2012 February: Rev Carver Anderson
The Oliver Lyseight Annual Lecture
Rev Carver Anderson – February 2012
New Testament Church of God, Leadership Training Centre
Challenges of Black Pentecostal Leadership in the 21st Century
Youth Culture: Friend or Foe?
I count it an honour to greet you all today, as friends, workers, ministers, pastors, theologians, men and women of God, seeking to make a difference in your respective contexts. It is indeed a privilege to be invited by Rev Phyllis Thompson and her board to deliver the fifth Oliver Lyseight Annual Lecture. As I understand it, these lectures are intended to explore issues and themes that confront Black Pentecostal leadership in the 21st Century. Of course, these issues can also be pertinent within a white or ecumenical leadership framework. So it is today. This lecture seeks to explore issues of youth culture and its expressions that may impact churches and communities across this country…
This lecture seeks to build on that legacy. It seeks to develop a framework that will enable us to seriously consider how we engage young people (churched and un-churched) during these times, where competing values and moral challenges bombard us on a daily basis. I intend to map this by reflecting on the past, assessing the present context, developing a greater understanding of both and proposing strategic interventions. This will enable our theological reflection and exploration to suggest a strategic framework for revised practice and action associated with young people. My approach here draws on insights gained from a consideration of what has been called Practical Theology.
Setting the Scene: Do Young People Matter?
As we share this time together, I wish to acknowledge the many families and friends who have lost young people. These young people were taken from us through senseless violence and attacks. We remember Rhys Jones (Liverpool ), Anthony Walker (Liverpool), Ben Kinsella (London), Stephen Lawrence (London), and Charlene Ellis and Latisha Shakespeare (Birmingham), just to name a few. Some of you here may still be grieving the loss of a youngster also “gone too soon” – I am. It is not easy to bear, I can assure you. I can also assure you that, whether these young people belong to our communities or not, their loss is our loss and the pain of their families should also be our pain. Many of us saw Doreen and Neville Lawrence express their grief at the sentencing of the two men accused of Stephen’s murder, albeit eighteen years on… There are times when I reflect on my own history and the issues that I encountered as a youth and have to thank God for life. There were times when my family thought they had lost me to the culture of the “streets” or the “world”. Our fellowships and churches are not immune to the threats and impacts of the world “on road”. So, how then do we as Christian leaders and concerned individuals seek to make sense of a street culture that is more confusing, conflicting, violent, engaging and secular?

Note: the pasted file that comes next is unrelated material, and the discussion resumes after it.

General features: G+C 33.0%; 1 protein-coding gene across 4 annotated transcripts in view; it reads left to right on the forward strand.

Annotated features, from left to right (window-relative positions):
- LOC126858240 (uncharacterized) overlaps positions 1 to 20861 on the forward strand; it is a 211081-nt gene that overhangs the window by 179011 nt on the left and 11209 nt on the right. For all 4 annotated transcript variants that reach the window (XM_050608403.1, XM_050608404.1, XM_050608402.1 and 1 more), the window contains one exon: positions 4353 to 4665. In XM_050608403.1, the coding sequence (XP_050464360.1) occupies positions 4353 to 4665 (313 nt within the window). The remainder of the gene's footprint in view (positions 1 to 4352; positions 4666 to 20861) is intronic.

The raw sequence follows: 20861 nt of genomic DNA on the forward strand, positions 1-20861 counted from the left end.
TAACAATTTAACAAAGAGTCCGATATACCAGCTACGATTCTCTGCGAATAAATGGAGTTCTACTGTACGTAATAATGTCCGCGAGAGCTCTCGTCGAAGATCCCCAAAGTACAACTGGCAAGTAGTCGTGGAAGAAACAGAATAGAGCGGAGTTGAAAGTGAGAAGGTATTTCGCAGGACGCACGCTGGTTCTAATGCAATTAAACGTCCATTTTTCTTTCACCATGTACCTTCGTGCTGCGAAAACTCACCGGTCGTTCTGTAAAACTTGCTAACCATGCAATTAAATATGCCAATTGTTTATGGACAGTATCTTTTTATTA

I would be very naïve to suggest that there is a simple answer to this. However, a first step needs to be to understand the world we’ve described as the young people themselves see it and experience it.
…Given the real and tangible challenges facing young people, their families and communities, I suggest today, that we are at a critical point right now. If our churches’ influence and impact in communities becomes further diminished, we are faced with the increasing possibility of greater disaffection and marginalization, especially with those who are associated with the Luke 4: 18 text:
||God’s Spirit is on Me; He’s chosen me to preach the Message of good news to the poor, Sent me to announce pardon to prisoners and recovery of sight to the blind, to set the burdened and battered free. (MSG)
I am mindful that many of you may be attached to groups and churches with active youth programmes, which seek to develop relevant and meaningful spiritual and physical activities that engage primarily with young people who are church affiliated or are at least responsive to what the church offers. These young people may not have been seen in the uprisings or riots that ravaged our towns and cities in August 2011. However, it does not mean that the influences and temptations to be involved were not present for them. I am aware of families and friends of church leaders and members who are attending court because a young family member has been involved in criminally orientated activities and lifestyles.
I suggest to us today, that the riots across this country should be seen as a wake-up call for our churches. We need to wake up in terms of our theological responses to the issues that daily impact individuals, families and communities whom we seek to serve…
The critical question at this juncture is: Has the church or the Christian Community got a responsibility to engage with young people associated with our churches and those that are un-churched or marginalized?
…We are faced with complex inter-connected issues, which require us to consider carefully how we should approach them.
Reframing: a conclusion as a new start
The first step is to talk honestly and openly. In our discussions and conversations, we need:
||To remain open to new thoughts and ideas, as these may be catalysts for developing a more engaged and community-orientated church, where help can be asked for or offered regardless of their membership status;
||To remember the empowering nature of Pentecostalism in the pursuit of relevance and effectiveness;
||To work towards an evidenced-based theology and mission that reaches out in partnership and a spirit of engagement to the wider community;
||To establish and reaffirm youth engagement forums within the church, so that young people and their contemporary expressions of faith can influence church policies, procedures and projects.